For more than 70 years, ABS has been used to make a variety of industrial parts and consumer goods from automobile dashboards to LEGO® bricks. ABS yields more durable, impact-resistant parts than other industrial plastics. Aesthetically, ABS comes in many colors, is easily injection-molded, and achieves high-quality finishes.
For the same reason, ABS filament is a popular choice for commercial and enthusiast markets. ABS produces printed objects that can withstand handling and everyday temperature conditions. However, ABS does require more performance than many entry-level printers can provide. Let’s look at why Hatchbox ABS remains such a popular choice.
HOW WAS ABS FIRST MADE?
Acrylonitrile Butadiene Styrene, or ABS, was first made in the 1940s as part of the wartime effort to create artificial materials. Styrene-acrylonitrile (SAN) was already being used to make containers and other rigid objects. Styrene provided hardness and acrylic provided strength but SAN-based objects were brittle. Polybutadiene, on the other hand, was developed to replace rubber for use in things like tires. ABS combined the properties of SANs and polybutadienes to make objects more durable and impact resistant.
While polybutadiene does not blend well with SAN, there are ways to get them to work together. The original approach created an emulsion of butadiene polymers and acrylonitrile and styrene monomers. The exact ratio of the three components as they polymerized would determine the properties of the final ABS blend.
HOW ABS IS MADE TODAY
Modern ABS manufacturing uses a mass-production process that chemically bonds acrylonitrile to a backbone copolymer of butadiene-styrene. This process gives manufacturers more control over the acrylonitrile-butadiene-styrene ratio and the resulting material properties. Styrene typically comprises half of the mixture with butadiene and acrylonitrile making up the rest.
Additives further modify these properties to provide, for example, greater UV resistance. Pure ABS is a translucent white, but dyes and pigments let suppliers offer products in a variety of colors.
ABS is easily injection-molded and can be made to a high-quality finish which makes it popular across many industries from household goods to automotive parts to electronics. The same properties make ABS 3d printer filament a common choice for 3D printing.
CAN ABS BE RECYCLED?
ABS can be melted and reformed without losing its properties.Theoretically, this makes ABSfully recyclable. The reality is different. Like polycarbonate, nylon, and other plastics, ABS falls under Plastic Resin Code 7. As a result, many recycling facilities receive ABS in lots mixed with many other materials.
Melting ABS with other plastics will contaminate the recycled material and severely constrain how it can be used. Unless the recycling facility has processes that can separate ABS economically, it will endup in landfills or incinerators. For this reason, a lot of research is going into froth flotation and other new technologies that can separate ABS efficiently.
If you use a lot of ABS, consider recycling it yourself by shredding your ABS scraps and melting it into fresh filament. Your local maker space may have the equipment you need.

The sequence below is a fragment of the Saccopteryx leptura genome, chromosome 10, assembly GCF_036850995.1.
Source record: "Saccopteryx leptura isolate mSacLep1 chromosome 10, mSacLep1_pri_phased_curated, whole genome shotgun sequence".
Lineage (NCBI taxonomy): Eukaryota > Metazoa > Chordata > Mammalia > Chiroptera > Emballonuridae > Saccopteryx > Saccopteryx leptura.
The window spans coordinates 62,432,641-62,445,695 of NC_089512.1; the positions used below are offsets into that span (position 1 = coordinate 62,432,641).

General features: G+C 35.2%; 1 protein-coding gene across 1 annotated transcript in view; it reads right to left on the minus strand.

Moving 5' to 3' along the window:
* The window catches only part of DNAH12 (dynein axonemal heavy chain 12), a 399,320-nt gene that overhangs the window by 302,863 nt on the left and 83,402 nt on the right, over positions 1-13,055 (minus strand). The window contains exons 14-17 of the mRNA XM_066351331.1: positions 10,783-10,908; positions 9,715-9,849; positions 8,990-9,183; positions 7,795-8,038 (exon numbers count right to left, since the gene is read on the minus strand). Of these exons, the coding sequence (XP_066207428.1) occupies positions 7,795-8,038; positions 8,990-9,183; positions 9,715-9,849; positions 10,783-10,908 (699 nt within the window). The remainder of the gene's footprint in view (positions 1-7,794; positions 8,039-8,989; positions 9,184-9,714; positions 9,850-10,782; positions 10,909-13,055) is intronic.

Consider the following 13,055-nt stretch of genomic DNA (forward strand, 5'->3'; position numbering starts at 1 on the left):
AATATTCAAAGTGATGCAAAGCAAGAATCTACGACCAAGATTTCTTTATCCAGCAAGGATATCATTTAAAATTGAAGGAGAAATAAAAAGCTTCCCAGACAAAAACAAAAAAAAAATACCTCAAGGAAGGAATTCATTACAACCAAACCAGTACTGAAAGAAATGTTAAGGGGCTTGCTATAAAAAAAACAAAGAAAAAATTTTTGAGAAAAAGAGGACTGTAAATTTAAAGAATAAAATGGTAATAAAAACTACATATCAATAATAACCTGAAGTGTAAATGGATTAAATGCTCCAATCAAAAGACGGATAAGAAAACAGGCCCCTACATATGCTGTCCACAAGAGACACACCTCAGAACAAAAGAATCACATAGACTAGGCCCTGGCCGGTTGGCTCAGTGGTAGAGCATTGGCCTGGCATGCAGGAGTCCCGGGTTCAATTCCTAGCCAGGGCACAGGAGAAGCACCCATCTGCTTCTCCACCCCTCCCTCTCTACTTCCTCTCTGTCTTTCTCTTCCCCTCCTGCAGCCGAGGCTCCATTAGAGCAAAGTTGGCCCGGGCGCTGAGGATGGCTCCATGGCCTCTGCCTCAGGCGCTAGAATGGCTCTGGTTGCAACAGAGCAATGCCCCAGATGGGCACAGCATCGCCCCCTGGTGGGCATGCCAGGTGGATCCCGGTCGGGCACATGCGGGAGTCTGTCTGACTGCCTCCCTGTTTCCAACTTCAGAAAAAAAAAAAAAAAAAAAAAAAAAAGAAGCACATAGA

WHAT IS FROTH FLOTATION?
First developed by the mining industry in the 19th Century, froth flotation is a method of separating minerals such as graphite, sulfides, and gold from ores. The process takes advantage of a mineral’s hydrophobicity, its ability to repel water.
First, the ore is crushed and ground until into fine particles where each grain is a separate mineral. After mixing the particles with water to form a slurry, specially tailored chemicals are added to make the target mineral more hydrophobic. Chemical and mechanical churning aerates the slurry and captures the hydrophobic minerals to the bubble walls.
The resulting froth rises to the surface and gets skimmed off to extract the target minerals. Froth flotation lets mining companies extract minerals from ores in higherconcentrations and makes their operations more profitable.
HOW IS FROTH FLOTATION CURRENTLY BEING USED?
Froth flotation is also a common process in the recycling industry.Wastewater treatment plants use froth flotation to remove fats, oil, grease, and other hydrophobic solids suspended in household and commercial wastewater. Some paper recycling plants use froth flotation to remove inks and other hydrophobic contaminants.
Researchers have looked at using froth flotation to separate ABS from old cars. In America, the Argonne National Laboratory built a pilot plant in the early 2000s that separated ABS from automobile shredder residue. The European LIFE PlasPLUS project plans to do the same.Both projects focus on automotive plastics because old cars are a concentrated source of thermoplastics like ABS. Europe’s car industry, for example, accounts for 15% of the continent’s plastic production. Froth flotation could make ABS recycling profitable.
ABS INDUSTRIAL USES
ABS EVERYDAY USERS & HOBBYISTS
Even though PLA is easier to work within the home or classroom, ABS remains popular among hobbyists. ABS provides more post-processing options to create better finishes. Its durability makes ABS a better choice for replacement parts and frequently-handled objects. ABS parts will also survive conditions in your car on summer days.
ABS BENEFITS &
SIZE AVAILABILITY: 1.75MM | 3.00MM
RECOMMENDED EXTRUSION TEMPERATURE: 210°C - 240°C
PLATFORM ADHESION: Kapton Tape or Hairspray
RECOMMENDED BUILD PLATFORM TEMPERATURE: 80ºC - 100°C